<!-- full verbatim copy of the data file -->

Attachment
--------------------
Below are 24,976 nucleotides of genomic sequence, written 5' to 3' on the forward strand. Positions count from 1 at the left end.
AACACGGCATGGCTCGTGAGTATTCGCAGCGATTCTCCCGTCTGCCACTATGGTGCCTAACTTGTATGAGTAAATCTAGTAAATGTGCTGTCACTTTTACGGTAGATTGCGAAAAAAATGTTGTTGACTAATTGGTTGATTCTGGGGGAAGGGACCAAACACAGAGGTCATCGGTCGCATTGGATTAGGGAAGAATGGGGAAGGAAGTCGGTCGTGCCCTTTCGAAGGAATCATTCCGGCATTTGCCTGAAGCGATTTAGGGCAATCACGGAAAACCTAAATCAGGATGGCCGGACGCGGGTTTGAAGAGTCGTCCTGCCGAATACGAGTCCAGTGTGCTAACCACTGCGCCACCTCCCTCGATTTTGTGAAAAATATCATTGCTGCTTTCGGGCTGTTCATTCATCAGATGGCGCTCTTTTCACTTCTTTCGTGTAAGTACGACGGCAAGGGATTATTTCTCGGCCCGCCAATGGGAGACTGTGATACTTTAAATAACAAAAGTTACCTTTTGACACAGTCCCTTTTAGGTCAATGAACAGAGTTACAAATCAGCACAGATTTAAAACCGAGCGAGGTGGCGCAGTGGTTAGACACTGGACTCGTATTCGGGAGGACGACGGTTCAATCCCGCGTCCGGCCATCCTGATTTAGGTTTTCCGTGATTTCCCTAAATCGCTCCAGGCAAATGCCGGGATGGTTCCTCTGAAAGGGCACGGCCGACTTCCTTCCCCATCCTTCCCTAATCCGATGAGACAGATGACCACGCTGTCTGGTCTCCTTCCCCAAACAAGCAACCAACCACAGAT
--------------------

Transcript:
Below are 24,976 nucleotides of genomic sequence, written 5' to 3' on the forward strand. Positions count from 1 at the left end.
AACACGGCATGGCTCGTGAGTATTCGCAGCGATTCTCCCGTCTGCCACTATGGTGCCTAACTTGTATGAGTAAATCTAGTAAATGTGCTGTCACTTTTACGGTAGATTGCGAAAAAAATGTTGTTGACTAATTGGTTGATTCTGGGGGAAGGGACCAAACACAGAGGTCATCGGTCGCATTGGATTAGGGAAGAATGGGGAAGGAAGTCGGTCGTGCCCTTTCGAAGGAATCATTCCGGCATTTGCCTGAAGCGATTTAGGGCAATCACGGAAAACCTAAATCAGGATGGCCGGACGCGGGTTTGAAGAGTCGTCCTGCCGAATACGAGTCCAGTGTGCTAACCACTGCGCCACCTCCCTCGATTTTGTGAAAAATATCATTGCTGCTTTCGGGCTGTTCATTCATCAGATGGCGCTCTTTTCACTTCTTTCGTGTAAGTACGACGGCAAGGGATTATTTCTCGGCCCGCCAATGGGAGACTGTGATACTTTAAATAACAAAAGTTACCTTTTGACACAGTCCCTTTTAGGTCAATGAACAGAGTTACAAATCAGCACAGATTTAAAACCGAGCGAGGTGGCGCAGTGGTTAGACACTGGACTCGTATTCGGGAGGACGACGGTTCAATCCCGCGTCCGGCCATCCTGATTTAGGTTTTCCGTGATTTCCCTAAATCGCTCCAGGCAAATGCCGGGATGGTTCCTCTGAAAGGGCACGGCCGACTTCCTTCCCCATCCTTCCCTAATCCGATGAGACAGATGACCACGCTGTCTGGTCTCCTTCCCCAAACAAGCAACCAACCACAGAT